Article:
A new clinical investigation published in the Journal of the American Geriatrics Society.examines if personality changes that begin early, when MCI memory loss becomes noticeable, might help predict Alzheimer’s disease at its earliest stages.
Behavioral problems in individuals with Alzheimer’s disease (AD) impose major management challenges. Current prevention strategies are anchored to cognitive outcomes, but behavioral outcomes may provide another, clinically relevant opportunity for preemptive therapy. We sought to determine whether personality changes that predispose to behavioral disorders arise during the transition from preclinical AD to mild cognitive impairment (MCI).
Longitudinal observational cohort study.
Academic medical center.
Members of an apolipoprotein E (APOE) ɛ4 genetically enriched cohort of Maricopa County residents who were neuropsychiatrically healthy at entry (N = 277). Over a mean interval of 7 years, 25 who developed MCI and had the Neuroticism, Extraversion, and Openness Personality Inventory—Revised (NEO-PI-R) before and during the MCI transition epoch were compared with 252 nontransitioners also with serial NEO-PI-R administrations.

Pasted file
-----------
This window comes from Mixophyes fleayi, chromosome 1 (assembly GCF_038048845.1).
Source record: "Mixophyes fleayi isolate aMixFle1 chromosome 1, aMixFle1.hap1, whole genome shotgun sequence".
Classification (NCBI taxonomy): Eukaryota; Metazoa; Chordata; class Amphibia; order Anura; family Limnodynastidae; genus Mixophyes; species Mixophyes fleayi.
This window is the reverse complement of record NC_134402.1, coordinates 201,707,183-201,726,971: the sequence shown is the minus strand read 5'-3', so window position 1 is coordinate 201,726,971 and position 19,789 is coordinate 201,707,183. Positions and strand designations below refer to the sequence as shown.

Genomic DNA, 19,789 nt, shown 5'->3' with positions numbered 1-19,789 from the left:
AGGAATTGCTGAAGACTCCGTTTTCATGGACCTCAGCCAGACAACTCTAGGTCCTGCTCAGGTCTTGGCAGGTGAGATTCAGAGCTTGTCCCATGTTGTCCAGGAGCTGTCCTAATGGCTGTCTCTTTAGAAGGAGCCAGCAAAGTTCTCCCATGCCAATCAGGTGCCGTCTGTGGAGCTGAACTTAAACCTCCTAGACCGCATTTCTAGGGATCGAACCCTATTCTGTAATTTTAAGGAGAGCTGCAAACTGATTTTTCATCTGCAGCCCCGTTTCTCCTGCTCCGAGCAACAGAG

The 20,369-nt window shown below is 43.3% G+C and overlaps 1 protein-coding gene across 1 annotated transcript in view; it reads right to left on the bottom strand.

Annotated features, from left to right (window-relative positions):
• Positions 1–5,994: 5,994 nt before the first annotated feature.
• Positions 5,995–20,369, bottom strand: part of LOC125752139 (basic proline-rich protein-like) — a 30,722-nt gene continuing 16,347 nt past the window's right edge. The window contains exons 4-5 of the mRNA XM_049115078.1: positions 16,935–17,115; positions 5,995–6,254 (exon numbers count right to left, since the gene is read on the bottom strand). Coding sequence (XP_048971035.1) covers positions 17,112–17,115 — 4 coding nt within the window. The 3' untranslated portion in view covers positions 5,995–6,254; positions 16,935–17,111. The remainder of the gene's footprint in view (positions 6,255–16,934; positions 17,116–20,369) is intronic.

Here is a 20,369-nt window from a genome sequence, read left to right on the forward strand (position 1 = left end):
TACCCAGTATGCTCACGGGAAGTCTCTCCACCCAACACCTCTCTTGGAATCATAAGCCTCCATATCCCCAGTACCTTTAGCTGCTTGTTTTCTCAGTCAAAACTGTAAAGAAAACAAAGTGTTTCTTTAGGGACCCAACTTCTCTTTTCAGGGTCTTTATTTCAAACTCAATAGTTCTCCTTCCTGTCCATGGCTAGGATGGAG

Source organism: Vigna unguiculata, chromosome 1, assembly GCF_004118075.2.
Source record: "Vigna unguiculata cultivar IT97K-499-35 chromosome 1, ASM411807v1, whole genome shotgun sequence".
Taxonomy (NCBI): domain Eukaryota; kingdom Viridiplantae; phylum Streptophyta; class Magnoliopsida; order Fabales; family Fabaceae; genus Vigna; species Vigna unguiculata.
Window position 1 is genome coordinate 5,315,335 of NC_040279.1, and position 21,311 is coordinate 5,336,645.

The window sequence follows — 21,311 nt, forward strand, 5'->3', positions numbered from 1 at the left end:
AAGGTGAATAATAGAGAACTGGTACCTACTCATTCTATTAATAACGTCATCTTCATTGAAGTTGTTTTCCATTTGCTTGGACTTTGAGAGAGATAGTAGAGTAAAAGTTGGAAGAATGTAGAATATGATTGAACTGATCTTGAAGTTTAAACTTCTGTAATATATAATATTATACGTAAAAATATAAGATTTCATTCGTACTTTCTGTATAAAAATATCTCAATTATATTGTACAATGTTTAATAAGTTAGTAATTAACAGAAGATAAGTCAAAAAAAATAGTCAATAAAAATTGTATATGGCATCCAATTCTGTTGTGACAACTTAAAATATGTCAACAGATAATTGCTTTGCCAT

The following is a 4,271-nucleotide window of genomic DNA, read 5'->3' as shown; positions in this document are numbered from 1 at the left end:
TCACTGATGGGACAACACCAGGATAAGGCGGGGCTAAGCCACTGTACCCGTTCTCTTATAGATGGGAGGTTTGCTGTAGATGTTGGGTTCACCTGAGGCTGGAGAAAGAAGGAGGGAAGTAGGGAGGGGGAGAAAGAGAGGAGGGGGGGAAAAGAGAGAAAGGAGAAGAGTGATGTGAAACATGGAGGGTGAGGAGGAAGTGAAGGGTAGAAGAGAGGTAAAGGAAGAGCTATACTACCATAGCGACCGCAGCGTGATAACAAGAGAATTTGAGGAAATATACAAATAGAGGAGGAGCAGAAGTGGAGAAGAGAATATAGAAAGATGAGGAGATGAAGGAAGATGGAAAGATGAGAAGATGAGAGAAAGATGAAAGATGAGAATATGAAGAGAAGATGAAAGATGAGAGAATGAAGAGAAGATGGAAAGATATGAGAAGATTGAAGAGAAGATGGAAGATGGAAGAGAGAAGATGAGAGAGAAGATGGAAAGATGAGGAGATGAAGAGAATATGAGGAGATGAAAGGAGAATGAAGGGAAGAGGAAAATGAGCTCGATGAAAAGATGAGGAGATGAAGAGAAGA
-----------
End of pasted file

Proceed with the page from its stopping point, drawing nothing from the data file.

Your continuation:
Longitudinal administration of the NEO-PI-R and neuropsychological test battery.
Change in NEO-PI-R factor scores (neuroticism, extraversion, openness, agreeableness, conscientiousness) from entry to the epoch of MCI diagnosis or an equivalent follow-up duration in nontransitioners.
NEO-PI-R neuroticism T-scores increased significantly more in MCI transitioners than in nontransitioners (mean 2.9, 95% confidence interval (CI) = 0.9–4.9 vs 0, 95% CI = −0.7–0.7, P = .02), and openness decreased more in MCI transitioners than in nontransitioners (−4.8, 95% CI = −7.3 to −2.4 vs −1.0, 95% CI = −1.6 to −0.4, P < .001). Concurrent subclinical but statistically significant changes in behavioral scores worsened more in MCI transitioners than nontransitioners for measures of depression, somatization, irritability, anxiety, and aggressive attitude.
Personality and subclinical behavioral changes begin during the transition from preclinical AD to incident MCI and qualitatively resemble the clinically manifest behavioral disorders that subsequently arise in individuals with frank dementia.
The full article is available from Wiley